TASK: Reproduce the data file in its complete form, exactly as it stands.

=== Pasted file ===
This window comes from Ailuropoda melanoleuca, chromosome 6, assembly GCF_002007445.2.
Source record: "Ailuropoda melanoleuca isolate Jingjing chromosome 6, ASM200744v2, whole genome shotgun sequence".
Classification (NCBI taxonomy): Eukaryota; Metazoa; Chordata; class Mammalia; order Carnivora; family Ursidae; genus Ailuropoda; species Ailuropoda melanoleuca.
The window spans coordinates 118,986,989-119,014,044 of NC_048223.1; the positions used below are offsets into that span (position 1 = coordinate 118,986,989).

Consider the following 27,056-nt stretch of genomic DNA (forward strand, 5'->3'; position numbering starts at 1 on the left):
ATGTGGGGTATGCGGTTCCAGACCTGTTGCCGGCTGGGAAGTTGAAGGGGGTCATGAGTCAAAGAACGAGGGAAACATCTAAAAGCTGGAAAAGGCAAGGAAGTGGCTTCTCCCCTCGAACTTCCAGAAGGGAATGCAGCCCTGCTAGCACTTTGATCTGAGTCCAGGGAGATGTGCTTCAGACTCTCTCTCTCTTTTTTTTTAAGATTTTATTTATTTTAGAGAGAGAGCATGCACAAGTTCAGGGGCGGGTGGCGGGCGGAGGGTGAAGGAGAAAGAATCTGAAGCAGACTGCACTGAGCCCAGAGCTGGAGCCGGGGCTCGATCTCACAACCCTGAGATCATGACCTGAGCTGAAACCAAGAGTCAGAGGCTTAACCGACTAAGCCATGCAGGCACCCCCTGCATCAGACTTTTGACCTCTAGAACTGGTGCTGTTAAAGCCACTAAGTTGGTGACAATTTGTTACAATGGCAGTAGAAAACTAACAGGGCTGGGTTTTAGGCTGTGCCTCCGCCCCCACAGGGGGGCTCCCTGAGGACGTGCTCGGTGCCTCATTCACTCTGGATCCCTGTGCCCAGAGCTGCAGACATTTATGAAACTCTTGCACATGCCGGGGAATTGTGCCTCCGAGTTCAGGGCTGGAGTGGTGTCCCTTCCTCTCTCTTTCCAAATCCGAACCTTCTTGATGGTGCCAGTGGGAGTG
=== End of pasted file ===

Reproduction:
This window comes from Ailuropoda melanoleuca, chromosome 6, assembly GCF_002007445.2.
Source record: "Ailuropoda melanoleuca isolate Jingjing chromosome 6, ASM200744v2, whole genome shotgun sequence".
Classification (NCBI taxonomy): Eukaryota; Metazoa; Chordata; class Mammalia; order Carnivora; family Ursidae; genus Ailuropoda; species Ailuropoda melanoleuca.
The window spans coordinates 118,986,989-119,014,044 of NC_048223.1; the positions used below are offsets into that span (position 1 = coordinate 118,986,989).

Consider the following 27,056-nt stretch of genomic DNA (forward strand, 5'->3'; position numbering starts at 1 on the left):
ATGTGGGGTATGCGGTTCCAGACCTGTTGCCGGCTGGGAAGTTGAAGGGGGTCATGAGTCAAAGAACGAGGGAAACATCTAAAAGCTGGAAAAGGCAAGGAAGTGGCTTCTCCCCTCGAACTTCCAGAAGGGAATGCAGCCCTGCTAGCACTTTGATCTGAGTCCAGGGAGATGTGCTTCAGACTCTCTCTCTCTTTTTTTTTAAGATTTTATTTATTTTAGAGAGAGAGCATGCACAAGTTCAGGGGCGGGTGGCGGGCGGAGGGTGAAGGAGAAAGAATCTGAAGCAGACTGCACTGAGCCCAGAGCTGGAGCCGGGGCTCGATCTCACAACCCTGAGATCATGACCTGAGCTGAAACCAAGAGTCAGAGGCTTAACCGACTAAGCCATGCAGGCACCCCCTGCATCAGACTTTTGACCTCTAGAACTGGTGCTGTTAAAGCCACTAAGTTGGTGACAATTTGTTACAATGGCAGTAGAAAACTAACAGGGCTGGGTTTTAGGCTGTGCCTCCGCCCCCACAGGGGGGCTCCCTGAGGACGTGCTCGGTGCCTCATTCACTCTGGATCCCTGTGCCCAGAGCTGCAGACATTTATGAAACTCTTGCACATGCCGGGGAATTGTGCCTCCGAGTTCAGGGCTGGAGTGGTGTCCCTTCCTCTCTCTTTCCAAATCCGAACCTTCTTGATGGTGCCAGTGGGAGTG